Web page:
‘The loveliest spot that man have ever found’
- Terrain: ups and downs, and uneven surfaces around the lake
- Starting point: Stock Lane car park, Grasmere (LA22 9SJ)
- Distance: 10.2 kms (6.4 miles)
- Walking time: 3h 34min
- OS Map: Outdoor Leisure Map 7. The route can be found online at https://osmaps.ordnancesurvey.co.uk/route/8851334/Grasmere
- Facilities: Grasmere (toilets in the car park) and Rydal
WILLIAM WORDSWORTH (1770-1850)
To a greater degree than any other major English poet, Wordsworth was a poet of place. The experiences out of which he created his finest poetry he called ‘spots of time’, particular topographical places where natural or human pleasure or pain has occurred, and they are invested with the events that have occurred there. For more than fifty years his main ‘spot’ of land was Grasmere and Rydal Water, and this is where our walk is centred today.
Wordsworth first set up home at Dove Cottage in Grasmere in 1799 with his sister Dorothy, and over the next decade wrote most of his best-known verse there. William and Dorothy took particular pleasure in their wild-looking garden, which Wordsworth called their ‘little nook of mountain-ground’. Settling at Grasmere after years of the peripatetic was a very important transition in Wordsworth’s life, and he was never to leave the area again.
The siblings were soon joined by Wordsworth’s new wife, Mary, and the first three of their children were born there. It was a very busy house, with numerous visitors including Samuel Taylor Coleridge and Thomas De Quincey. It must have been a very tight squash and, when finances allowed, they moved to the larger and grander Rydal Mount in 1813 and remained there until Wordsworth’s death in 1850 at the age of 80.
Dorothy Wordsworth (1771-1855)
Wordsworth’s much-loved sister Dorothy was his greatest support in these early years, his walking companion and the transcriber of his poems. She was vital to his well-being and creative output.
Her famous Grasmere Journals, a day-to-day account of their life between 1800 and 1803, written ‘to give Wm Pleasure by it’, provided recollections, ideas and even adjectives and verbs used in his poems. ‘She gave me eyes, she gave me ears’, Wordsworth declared. Dorothy observed the Lake District landscape in all seasons, all weathers and at all times of day and night. Her sensitivity to nature was also recognised by the poet Samuel Taylor Coleridge: ‘Her eye watchful in minutest observation of nature – and her taste a perfect electro-meter – it bends, protrudes, and draws in, at subtlest beauties and most recondite faults.’
Dorothy’s words are unvarnished and unadorned with classic references or strong opinions unlike her brother, and sometimes the more authentic and poignant for that.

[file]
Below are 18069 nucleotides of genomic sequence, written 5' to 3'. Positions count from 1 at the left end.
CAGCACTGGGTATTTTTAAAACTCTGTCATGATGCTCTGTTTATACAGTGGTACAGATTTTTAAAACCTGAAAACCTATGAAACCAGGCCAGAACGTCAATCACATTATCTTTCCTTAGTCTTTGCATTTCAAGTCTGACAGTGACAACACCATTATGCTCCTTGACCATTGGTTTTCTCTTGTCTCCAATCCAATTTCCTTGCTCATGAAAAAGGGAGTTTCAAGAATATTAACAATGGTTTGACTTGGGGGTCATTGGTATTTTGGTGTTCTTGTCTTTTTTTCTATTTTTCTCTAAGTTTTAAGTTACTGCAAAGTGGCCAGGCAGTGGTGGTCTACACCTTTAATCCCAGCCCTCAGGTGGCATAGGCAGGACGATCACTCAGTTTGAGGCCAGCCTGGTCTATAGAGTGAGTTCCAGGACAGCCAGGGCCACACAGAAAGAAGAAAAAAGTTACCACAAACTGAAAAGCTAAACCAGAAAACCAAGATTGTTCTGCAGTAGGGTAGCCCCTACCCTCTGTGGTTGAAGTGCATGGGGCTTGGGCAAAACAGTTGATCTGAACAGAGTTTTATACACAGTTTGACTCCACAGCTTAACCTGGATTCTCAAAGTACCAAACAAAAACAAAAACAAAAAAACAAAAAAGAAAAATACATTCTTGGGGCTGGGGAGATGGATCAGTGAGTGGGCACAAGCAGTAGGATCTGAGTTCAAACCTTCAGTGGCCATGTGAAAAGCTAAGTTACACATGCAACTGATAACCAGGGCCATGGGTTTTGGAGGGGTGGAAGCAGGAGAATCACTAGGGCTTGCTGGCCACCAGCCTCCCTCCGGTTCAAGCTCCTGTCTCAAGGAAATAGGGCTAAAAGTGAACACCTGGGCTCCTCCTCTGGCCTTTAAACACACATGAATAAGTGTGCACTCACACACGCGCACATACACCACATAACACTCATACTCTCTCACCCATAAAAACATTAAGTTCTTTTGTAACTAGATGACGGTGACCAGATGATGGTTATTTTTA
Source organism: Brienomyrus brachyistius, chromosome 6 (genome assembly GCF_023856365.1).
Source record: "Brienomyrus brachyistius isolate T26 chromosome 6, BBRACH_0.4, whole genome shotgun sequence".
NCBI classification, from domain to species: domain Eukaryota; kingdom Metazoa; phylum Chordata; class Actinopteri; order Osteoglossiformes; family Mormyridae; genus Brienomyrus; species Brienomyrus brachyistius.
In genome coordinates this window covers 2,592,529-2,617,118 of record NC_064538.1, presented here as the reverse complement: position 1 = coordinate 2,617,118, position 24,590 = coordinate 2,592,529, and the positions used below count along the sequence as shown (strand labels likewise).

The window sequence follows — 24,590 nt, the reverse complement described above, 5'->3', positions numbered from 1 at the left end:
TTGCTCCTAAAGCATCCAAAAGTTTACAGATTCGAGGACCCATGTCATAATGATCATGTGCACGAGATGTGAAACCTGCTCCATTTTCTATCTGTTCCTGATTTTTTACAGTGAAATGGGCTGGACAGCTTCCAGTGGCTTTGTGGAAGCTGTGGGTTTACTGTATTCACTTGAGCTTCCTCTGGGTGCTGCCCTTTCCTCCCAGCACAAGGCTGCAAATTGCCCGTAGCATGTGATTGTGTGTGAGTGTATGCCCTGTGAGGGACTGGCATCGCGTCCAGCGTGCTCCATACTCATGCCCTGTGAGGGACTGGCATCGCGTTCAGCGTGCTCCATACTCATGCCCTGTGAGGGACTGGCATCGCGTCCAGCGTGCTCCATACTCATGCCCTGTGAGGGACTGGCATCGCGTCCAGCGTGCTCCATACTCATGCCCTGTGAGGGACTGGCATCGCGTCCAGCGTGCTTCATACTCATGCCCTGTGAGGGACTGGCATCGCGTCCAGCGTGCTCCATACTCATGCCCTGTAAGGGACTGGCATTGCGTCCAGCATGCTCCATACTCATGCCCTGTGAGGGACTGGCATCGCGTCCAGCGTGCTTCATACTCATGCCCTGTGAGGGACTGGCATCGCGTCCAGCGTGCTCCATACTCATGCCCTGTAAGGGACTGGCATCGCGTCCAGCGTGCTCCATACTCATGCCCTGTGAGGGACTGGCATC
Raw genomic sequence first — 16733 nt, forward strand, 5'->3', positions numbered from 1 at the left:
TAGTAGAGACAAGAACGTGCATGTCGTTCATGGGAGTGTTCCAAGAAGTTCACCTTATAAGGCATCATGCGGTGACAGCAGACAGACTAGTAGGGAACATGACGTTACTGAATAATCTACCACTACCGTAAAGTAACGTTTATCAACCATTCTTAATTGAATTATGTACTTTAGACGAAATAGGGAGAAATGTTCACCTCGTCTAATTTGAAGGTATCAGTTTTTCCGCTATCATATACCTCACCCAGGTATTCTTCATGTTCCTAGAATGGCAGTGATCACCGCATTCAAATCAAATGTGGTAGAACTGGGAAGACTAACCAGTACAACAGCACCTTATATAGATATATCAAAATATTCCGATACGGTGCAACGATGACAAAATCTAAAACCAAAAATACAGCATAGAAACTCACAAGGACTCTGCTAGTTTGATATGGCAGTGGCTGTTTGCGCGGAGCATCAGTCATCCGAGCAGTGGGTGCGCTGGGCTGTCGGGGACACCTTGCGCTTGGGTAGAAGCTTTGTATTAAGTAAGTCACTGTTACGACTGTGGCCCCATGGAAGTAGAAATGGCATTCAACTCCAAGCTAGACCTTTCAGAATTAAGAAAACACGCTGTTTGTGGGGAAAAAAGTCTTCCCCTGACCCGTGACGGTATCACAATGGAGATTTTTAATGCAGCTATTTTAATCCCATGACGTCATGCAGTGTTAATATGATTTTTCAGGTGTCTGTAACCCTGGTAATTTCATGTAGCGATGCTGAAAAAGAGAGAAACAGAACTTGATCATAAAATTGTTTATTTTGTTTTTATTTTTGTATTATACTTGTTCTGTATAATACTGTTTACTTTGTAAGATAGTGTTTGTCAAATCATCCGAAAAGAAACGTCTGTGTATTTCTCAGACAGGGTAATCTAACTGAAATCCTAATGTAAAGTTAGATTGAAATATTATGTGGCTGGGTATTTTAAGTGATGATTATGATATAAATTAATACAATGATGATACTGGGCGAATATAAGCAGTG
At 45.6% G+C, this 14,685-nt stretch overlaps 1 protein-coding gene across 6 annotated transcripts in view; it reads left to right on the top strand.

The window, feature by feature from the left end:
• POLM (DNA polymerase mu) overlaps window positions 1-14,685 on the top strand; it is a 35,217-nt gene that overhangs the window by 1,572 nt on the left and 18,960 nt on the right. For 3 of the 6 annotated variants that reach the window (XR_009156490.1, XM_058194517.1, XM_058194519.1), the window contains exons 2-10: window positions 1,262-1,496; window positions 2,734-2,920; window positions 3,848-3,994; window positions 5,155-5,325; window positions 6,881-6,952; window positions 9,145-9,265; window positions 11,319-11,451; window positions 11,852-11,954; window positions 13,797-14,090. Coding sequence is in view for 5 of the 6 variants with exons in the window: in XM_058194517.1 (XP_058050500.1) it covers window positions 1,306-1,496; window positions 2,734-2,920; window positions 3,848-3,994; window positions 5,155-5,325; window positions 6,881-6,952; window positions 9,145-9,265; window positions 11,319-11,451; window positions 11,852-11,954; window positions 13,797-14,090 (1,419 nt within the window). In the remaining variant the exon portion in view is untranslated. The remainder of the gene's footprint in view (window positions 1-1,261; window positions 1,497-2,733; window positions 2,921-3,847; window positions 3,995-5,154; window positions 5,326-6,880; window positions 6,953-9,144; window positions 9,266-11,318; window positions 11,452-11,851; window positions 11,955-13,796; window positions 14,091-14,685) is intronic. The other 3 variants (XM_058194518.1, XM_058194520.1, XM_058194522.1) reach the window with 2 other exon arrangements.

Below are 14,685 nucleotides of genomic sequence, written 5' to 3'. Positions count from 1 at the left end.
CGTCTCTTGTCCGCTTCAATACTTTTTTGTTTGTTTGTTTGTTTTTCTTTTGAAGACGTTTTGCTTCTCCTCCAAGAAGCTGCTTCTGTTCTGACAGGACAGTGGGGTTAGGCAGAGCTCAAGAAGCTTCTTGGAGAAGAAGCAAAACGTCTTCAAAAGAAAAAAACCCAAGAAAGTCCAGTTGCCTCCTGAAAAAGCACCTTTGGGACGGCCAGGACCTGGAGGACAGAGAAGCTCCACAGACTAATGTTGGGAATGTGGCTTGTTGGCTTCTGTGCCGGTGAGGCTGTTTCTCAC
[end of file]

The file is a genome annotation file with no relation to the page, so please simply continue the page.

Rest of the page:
Wordsworth’s method of composition – composing by walking…
For Wordsworth walking and writing poetry were indivisible.
Thomas De Quincey famously remarked in Literary and Lake Reminiscences: ‘with these identical legs Wordsworth must have traversed a distance of 175,000 – 180,000 English miles…to which…he was indebted for a life of unclouded happiness, and we for what is most excellent in his writings.’
He was also a very fast walker, walking up to four hours per hour, and walking long distances at one time.
Wordsworth very much subscribed to Jean-Jacques Rousseau’s beliefs about walking: ‘I meditate only when I am walking. When I stop, I cease to think; my mind only works with my legs’.
He almost always composed his poems in the open air, so much so that one of his servants at Rydal Mount, on being asked permission to see his master’s study, replied ‘His study is out of doors’. He became famous for ‘bumming and booing’ around his garden, in other words composing his poetry by mumbling or murmuring in motion, composing the rhythm by the pace of his walking.
This is an eye-witness account of him on the grass walk at Rydal Mount: ‘Mr Wordsworth went bumming and booing about, and she, Miss Dorothy, kept close behint him, and she picked up the bits as he let ’em fall, and tak ’em down, and put ’em on paper for him.’
Dorothy’s Journal describes how: ‘Though the length of his walk maybe sometimes a quarter or half a mile, he is as fast bound within the chosen limits as if by prison walls. He generally composes his verses out of doors, and while he is so engaged he seldom knows how the time slips away, or hardly whether it is rain or fair.’
The route of this walk is rather fittingly based upon an extract from Dorothy Wordsworth’s diary:
‘We walked round the two lakes. Grasmere was very soft, and Rydale was extremely beautiful from the western side. Nab Scar was just topped by a cloud which, cutting it off as high as it could be cut off, made the mountain look uncommonly lofty.’ Our plan is to do exactly the same.
The delightful steep garden and orchard out the back were created by William and Dorothy with help from their friends. Many of his poems were written in and some even about the garden and orchard, in fact in the very spot we are sitting at now:
‘Beneath these fruit-tree boughs that shed
Their snow-white blossoms on my head,
With brightest sunshine round me spread
Of spring’s unclouded weather,
In this sequestered nook how sweet
To sit upon my orchard-seat!
And birds and flowers once more to greet,
My last year’s friends together.’
‘The Green Linnet’
We head slightly up the old turnpike road from the cottage to ‘John’s Grove’ (Lady Wood), a favourite spot of Wordsworth’s seafaring brother John, described by William as a ‘silent poet…’, ‘pacing to and fro’ the Vessel’s deck/In some far region’; sadly John was lost at sea in 1805.
In ‘When first I Journey’d Hither’, a tribute to his brother, Wordsworth writes of the joy of finding a path carved into the earth by him in John’s Grove:
‘With a sense
Of lively joy did I behold this path